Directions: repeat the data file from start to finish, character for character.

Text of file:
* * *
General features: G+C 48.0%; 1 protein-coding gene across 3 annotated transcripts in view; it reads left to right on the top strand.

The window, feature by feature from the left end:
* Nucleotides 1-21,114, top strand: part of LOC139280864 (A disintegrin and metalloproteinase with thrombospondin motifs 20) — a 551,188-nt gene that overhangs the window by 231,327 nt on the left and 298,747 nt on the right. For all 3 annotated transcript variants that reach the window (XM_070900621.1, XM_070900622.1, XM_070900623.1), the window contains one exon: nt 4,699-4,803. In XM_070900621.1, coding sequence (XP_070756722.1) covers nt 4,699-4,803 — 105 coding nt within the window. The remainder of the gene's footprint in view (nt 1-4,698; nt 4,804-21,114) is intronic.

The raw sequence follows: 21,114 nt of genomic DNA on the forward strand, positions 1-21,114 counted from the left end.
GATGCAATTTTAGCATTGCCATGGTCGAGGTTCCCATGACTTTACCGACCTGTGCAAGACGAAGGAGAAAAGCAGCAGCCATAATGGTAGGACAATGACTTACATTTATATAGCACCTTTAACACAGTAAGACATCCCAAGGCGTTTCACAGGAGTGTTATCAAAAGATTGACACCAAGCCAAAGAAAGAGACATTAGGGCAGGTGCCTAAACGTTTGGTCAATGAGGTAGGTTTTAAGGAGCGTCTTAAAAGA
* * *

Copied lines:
General features: G+C 48.0%; 1 protein-coding gene across 3 annotated transcripts in view; it reads left to right on the top strand.

The window, feature by feature from the left end:
* Nucleotides 1-21,114, top strand: part of LOC139280864 (A disintegrin and metalloproteinase with thrombospondin motifs 20) — a 551,188-nt gene that overhangs the window by 231,327 nt on the left and 298,747 nt on the right. For all 3 annotated transcript variants that reach the window (XM_070900621.1, XM_070900622.1, XM_070900623.1), the window contains one exon: nt 4,699-4,803. In XM_070900621.1, coding sequence (XP_070756722.1) covers nt 4,699-4,803 — 105 coding nt within the window. The remainder of the gene's footprint in view (nt 1-4,698; nt 4,804-21,114) is intronic.

The raw sequence follows: 21,114 nt of genomic DNA on the forward strand, positions 1-21,114 counted from the left end.
GATGCAATTTTAGCATTGCCATGGTCGAGGTTCCCATGACTTTACCGACCTGTGCAAGACGAAGGAGAAAAGCAGCAGCCATAATGGTAGGACAATGACTTACATTTATATAGCACCTTTAACACAGTAAGACATCCCAAGGCGTTTCACAGGAGTGTTATCAAAAGATTGACACCAAGCCAAAGAAAGAGACATTAGGGCAGGTGCCTAAACGTTTGGTCAATGAGGTAGGTTTTAAGGAGCGTCTTAAAAGA